Engineering education in the United States is not keeping up with the rapidly-evolving paradigm of today’s engineering profession, giving some students an incomplete perspective about what their future careers will actually be.
That’s according to a new study by a pair of engineering education experts working to understand the complex factors that affect student success and retention rates in science, technology, engineering and math (STEM) programs. The findings were published in the latest volume of the International Journal of Engineering Education.
“We’re educating today’s students for the engineering careers of the past,” said Idalis Villanueva, lead author and assistant professor of engineering education at Utah State University. “Engineering curriculum has remained practically untouched since its introduction in the United States in the early 1800s.”
Villanueva and co-author Louis Nadelson of Colorado Mesa University say 21st century engineers are focused more on design and human-centered problem solving and less on the development of scientific and technical knowledge. But many universities across the United States, they say, some engineering curricula may leave students to think engineers are trained to become mediators of math and science knowledge.
“Some of our engineering students think engineers study math and science for the sole purpose of furthering those disciplines,” she added. “While there is some truth to that, the reality is that engineers must be scientifically and technically knowledgeable but also understand the human and social side of a problem. We’ve somehow lost that important aspect in teaching engineering at our universities.”
As part of the study, she and Nadelson surveyed 275 undergraduate engineering students about their perception of engineers and the engineering profession. They asked students to define the terms engineer and engineering and asked which essential skills are needed by professional engineers.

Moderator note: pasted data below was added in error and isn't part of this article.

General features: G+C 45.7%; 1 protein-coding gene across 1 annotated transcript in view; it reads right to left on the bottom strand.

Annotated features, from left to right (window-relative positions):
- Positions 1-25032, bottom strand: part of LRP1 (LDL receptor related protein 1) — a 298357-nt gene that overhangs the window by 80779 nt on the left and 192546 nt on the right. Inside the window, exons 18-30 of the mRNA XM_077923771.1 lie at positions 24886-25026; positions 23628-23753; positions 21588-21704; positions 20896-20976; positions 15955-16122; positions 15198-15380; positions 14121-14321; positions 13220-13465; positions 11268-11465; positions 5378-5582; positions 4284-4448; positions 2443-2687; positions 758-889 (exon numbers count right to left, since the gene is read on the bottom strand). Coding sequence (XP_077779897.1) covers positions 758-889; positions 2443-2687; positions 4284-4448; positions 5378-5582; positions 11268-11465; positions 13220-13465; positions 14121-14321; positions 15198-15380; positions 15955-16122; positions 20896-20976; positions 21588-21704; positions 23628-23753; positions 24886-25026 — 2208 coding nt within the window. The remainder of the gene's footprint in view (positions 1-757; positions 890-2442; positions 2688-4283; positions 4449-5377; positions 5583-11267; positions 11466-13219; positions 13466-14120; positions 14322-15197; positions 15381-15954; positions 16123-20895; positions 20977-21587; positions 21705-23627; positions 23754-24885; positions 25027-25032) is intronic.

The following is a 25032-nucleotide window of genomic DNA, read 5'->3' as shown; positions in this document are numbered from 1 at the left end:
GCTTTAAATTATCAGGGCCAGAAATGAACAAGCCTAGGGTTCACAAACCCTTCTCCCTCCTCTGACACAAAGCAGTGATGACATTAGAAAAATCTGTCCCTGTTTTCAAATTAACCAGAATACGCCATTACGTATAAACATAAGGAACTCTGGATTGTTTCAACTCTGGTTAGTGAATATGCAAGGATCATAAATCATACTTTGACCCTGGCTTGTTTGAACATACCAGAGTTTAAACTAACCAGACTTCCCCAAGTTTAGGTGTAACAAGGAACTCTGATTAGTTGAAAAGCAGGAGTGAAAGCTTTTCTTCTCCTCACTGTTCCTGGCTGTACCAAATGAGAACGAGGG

Their analysis showed that close to 92 percent of participants defined engineers as mediators of scientific and technical knowledge, a concept that stems from American engineering education in the 1800s. Another two percent defined engineers as innovative problems solvers equipped with both technical knowledge and a human-centered perspective.
The researchers suggest engineering students need additional help in developing a professional identity that more accurately aligns with that of today’s practicing engineers. Ignoring the problem, they caution, opens the door to professional confusion among would-be engineers.
“We think our students’ engineering education should focus on helping them understand the work, norms and expectations of professional engineers and the role that a 21st century engineering professional plays in today’s society,” said Villanueva. “It’s critical for their development as an engineering professional.”
Researcher Contact: Dr. Idalis Villanueva, Assistant Professor, Engineering Education, Utah State University | office: 435-797-0773 | firstname.lastname@example.org